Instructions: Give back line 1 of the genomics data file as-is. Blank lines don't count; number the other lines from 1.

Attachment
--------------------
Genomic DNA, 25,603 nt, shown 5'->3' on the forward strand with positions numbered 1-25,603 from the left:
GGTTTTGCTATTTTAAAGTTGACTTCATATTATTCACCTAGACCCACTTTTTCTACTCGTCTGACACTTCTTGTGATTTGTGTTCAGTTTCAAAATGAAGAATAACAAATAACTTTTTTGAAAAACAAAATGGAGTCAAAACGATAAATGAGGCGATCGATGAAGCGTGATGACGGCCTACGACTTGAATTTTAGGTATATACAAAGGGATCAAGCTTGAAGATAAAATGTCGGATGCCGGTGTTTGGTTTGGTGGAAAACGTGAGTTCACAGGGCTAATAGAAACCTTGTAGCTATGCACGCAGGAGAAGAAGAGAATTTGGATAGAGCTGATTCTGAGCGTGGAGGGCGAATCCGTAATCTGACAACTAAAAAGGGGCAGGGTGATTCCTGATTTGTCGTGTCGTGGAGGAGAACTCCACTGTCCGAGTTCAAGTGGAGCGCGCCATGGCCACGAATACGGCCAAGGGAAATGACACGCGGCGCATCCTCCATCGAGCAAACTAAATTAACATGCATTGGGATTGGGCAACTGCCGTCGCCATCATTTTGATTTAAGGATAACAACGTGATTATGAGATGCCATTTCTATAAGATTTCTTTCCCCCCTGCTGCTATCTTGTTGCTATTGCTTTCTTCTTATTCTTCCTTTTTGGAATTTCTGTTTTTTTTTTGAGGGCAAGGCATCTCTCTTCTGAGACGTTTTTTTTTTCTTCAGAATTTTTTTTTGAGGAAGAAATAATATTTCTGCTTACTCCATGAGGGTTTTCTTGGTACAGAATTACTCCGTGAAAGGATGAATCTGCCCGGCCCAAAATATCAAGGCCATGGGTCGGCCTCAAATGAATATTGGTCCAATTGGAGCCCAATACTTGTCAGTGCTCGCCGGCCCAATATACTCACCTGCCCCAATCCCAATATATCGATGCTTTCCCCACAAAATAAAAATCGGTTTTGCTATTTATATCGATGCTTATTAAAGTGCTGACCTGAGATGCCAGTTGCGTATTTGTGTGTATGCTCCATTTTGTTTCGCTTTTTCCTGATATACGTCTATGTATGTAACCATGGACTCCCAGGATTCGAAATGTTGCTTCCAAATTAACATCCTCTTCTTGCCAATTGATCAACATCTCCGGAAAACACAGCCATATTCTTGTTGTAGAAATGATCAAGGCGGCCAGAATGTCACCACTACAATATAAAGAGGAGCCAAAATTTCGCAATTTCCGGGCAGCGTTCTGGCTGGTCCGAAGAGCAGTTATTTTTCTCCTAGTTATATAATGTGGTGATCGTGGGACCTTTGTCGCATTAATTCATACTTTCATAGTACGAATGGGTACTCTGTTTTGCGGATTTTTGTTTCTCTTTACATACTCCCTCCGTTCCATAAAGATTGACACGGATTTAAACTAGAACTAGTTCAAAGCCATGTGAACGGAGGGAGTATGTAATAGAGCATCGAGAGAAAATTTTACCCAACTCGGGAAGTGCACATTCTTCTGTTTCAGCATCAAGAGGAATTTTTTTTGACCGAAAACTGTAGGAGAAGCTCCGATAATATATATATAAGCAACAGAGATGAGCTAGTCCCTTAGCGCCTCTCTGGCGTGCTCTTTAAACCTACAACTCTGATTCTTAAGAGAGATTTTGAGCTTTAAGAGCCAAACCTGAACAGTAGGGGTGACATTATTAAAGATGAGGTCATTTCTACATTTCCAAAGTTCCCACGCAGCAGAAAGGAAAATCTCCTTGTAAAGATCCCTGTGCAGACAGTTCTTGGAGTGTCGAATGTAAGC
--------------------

Genomic DNA, 25,603 nt, shown 5'->3' on the forward strand with positions numbered 1-25,603 from the left: